Abstract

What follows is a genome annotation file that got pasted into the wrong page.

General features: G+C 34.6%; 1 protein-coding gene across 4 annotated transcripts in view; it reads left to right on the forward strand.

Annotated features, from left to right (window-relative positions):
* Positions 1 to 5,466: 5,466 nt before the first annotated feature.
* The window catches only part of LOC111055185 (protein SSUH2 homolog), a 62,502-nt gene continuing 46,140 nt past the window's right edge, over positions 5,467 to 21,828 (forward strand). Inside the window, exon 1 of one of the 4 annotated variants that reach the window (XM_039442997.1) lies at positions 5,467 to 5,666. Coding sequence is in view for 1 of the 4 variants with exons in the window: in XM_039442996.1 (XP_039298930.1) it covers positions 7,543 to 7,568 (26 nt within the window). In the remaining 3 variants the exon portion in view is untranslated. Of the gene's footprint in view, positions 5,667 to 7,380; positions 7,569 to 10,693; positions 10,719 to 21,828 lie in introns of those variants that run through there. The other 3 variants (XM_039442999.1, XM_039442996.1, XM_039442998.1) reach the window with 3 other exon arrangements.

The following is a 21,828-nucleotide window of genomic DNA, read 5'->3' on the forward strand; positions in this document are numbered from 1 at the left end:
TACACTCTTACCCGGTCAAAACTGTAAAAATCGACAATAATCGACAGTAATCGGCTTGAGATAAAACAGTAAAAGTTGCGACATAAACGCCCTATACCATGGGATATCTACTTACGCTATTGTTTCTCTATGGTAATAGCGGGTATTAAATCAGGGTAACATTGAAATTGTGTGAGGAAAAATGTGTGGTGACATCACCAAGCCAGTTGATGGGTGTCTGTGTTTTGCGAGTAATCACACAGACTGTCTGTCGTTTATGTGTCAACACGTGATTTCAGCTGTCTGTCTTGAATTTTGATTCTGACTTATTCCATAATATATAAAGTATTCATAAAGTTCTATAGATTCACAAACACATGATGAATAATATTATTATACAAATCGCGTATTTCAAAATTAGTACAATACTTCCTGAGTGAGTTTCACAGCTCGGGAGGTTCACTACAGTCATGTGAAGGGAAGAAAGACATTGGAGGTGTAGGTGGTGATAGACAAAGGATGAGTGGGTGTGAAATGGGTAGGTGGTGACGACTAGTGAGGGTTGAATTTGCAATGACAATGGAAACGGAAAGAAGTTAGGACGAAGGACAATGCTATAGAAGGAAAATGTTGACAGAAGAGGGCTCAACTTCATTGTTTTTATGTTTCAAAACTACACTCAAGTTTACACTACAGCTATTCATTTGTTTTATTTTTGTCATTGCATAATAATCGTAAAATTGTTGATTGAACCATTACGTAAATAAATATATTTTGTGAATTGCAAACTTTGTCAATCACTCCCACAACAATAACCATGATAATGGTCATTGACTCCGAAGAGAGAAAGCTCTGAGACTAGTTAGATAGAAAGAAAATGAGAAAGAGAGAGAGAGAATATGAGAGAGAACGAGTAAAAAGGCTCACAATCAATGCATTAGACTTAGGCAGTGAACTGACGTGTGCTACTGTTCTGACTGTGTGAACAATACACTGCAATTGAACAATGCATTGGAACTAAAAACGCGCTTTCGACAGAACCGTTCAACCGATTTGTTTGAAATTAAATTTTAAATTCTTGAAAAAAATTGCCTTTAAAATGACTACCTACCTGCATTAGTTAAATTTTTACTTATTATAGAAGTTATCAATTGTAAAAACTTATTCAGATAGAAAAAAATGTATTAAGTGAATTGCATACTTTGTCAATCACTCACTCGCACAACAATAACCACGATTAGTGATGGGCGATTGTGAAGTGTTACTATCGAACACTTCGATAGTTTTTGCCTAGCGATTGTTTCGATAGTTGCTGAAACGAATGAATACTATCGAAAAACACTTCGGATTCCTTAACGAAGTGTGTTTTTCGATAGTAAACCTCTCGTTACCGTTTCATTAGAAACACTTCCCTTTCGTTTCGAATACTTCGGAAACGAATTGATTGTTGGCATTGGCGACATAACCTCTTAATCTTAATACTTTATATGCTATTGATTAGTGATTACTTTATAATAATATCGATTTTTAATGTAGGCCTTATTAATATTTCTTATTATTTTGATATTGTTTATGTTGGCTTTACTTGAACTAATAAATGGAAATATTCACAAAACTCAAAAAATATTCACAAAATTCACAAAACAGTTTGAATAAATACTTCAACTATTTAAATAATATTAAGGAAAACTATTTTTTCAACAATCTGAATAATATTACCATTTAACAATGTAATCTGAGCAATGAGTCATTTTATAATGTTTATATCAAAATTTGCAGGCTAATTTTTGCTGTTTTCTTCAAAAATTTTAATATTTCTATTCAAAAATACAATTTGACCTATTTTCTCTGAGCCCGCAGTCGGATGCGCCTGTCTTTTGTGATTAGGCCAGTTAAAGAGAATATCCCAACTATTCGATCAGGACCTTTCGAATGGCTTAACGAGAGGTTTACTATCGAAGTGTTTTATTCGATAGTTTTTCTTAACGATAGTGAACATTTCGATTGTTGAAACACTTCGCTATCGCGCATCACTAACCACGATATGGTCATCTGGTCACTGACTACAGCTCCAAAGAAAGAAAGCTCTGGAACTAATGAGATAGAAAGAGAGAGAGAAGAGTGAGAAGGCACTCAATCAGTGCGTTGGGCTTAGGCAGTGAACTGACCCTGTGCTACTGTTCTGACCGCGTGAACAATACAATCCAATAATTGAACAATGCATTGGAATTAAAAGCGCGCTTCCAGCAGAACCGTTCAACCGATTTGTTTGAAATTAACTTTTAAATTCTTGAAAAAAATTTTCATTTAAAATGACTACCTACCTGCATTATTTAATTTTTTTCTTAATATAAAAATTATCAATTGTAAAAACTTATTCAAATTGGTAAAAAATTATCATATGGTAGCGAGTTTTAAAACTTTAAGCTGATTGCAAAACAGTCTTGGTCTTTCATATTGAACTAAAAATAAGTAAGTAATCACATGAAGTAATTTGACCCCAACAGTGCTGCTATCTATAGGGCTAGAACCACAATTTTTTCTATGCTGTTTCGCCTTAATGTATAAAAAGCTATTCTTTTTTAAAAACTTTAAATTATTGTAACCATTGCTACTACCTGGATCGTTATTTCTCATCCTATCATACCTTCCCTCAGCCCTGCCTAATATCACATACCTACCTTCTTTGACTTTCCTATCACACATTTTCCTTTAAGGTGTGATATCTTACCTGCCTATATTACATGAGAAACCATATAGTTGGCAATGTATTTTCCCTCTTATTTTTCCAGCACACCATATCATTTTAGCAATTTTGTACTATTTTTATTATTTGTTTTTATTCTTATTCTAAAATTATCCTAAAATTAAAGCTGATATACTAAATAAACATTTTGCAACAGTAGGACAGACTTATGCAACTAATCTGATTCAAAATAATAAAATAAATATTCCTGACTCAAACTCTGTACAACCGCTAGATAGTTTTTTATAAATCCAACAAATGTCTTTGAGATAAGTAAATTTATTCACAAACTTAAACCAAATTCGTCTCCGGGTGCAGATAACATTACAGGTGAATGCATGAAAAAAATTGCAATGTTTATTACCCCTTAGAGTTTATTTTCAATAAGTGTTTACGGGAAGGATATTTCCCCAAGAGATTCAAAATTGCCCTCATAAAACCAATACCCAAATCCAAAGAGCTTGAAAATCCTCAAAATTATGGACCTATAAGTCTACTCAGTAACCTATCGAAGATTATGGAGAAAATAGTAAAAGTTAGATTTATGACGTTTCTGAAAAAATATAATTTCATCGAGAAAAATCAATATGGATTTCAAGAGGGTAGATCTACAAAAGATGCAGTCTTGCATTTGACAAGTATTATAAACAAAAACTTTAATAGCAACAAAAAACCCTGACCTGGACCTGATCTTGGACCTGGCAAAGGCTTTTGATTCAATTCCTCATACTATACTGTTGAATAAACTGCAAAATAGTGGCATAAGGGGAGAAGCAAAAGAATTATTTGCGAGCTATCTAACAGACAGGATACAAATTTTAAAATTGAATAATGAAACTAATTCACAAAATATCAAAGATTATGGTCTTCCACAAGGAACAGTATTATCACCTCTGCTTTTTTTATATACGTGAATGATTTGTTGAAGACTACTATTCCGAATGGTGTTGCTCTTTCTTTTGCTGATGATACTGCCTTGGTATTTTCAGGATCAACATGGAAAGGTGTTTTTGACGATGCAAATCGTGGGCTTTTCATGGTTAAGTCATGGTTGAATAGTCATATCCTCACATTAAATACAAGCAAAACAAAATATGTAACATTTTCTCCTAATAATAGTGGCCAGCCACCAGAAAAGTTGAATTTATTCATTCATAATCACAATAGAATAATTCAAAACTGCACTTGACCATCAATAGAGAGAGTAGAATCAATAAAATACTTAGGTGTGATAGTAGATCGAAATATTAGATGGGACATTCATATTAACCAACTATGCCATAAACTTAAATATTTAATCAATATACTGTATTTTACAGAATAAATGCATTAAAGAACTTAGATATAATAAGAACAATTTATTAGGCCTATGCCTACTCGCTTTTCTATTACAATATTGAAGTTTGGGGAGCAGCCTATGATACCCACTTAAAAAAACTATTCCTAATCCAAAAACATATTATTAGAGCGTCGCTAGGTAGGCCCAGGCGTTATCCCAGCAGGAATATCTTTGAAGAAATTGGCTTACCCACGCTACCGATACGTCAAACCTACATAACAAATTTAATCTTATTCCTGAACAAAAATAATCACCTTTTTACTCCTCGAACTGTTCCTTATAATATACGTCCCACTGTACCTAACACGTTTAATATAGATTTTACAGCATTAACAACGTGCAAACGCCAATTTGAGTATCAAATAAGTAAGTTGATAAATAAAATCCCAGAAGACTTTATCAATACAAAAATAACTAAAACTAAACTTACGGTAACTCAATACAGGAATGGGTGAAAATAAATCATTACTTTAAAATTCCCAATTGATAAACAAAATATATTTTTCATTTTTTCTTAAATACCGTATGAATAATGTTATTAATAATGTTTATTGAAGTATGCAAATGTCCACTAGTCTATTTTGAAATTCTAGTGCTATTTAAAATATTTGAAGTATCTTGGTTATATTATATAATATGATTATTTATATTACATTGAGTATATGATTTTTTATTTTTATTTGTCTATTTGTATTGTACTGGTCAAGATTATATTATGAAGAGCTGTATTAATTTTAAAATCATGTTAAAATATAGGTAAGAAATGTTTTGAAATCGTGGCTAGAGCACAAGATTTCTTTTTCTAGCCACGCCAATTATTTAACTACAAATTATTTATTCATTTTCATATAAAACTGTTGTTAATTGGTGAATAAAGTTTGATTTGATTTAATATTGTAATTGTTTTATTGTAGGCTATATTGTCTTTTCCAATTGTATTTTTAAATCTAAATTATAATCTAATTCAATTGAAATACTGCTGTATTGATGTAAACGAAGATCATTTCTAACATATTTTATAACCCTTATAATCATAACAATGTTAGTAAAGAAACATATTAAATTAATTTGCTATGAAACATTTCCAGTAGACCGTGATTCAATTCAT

This study investigated the moderating effects of supervisors’ personal power (i.e., expert power and referent power) on the relationships between two types of leadership, participative and directive, and work engagement. Specifically, it was expected that the two types of leadership would be positively related to work engagement, and that these relationships would be stronger when subordinates perceived high rather than low personal power in their supervisor. Data were collected from 435 workers who had a direct supervisor and analyzed using hierarchical regressions. Findings revealed that participative leadership and directive leadership significantly explained all of the three sub-factors of work engagement (i.e., vigor, dedication, and absorption) when either type of leadership was held constant. In addition, expert power enhanced the relationships of participative leadership with regard to vigor and dedication. Further, referent power enhanced the relationships of participative leadership with regard to vigor and absorption. On the other hand, the interaction between directive leadership and personal power was not significant with reference to any sub-factors of work engagement. These findings were discussed in the context of organizational culture.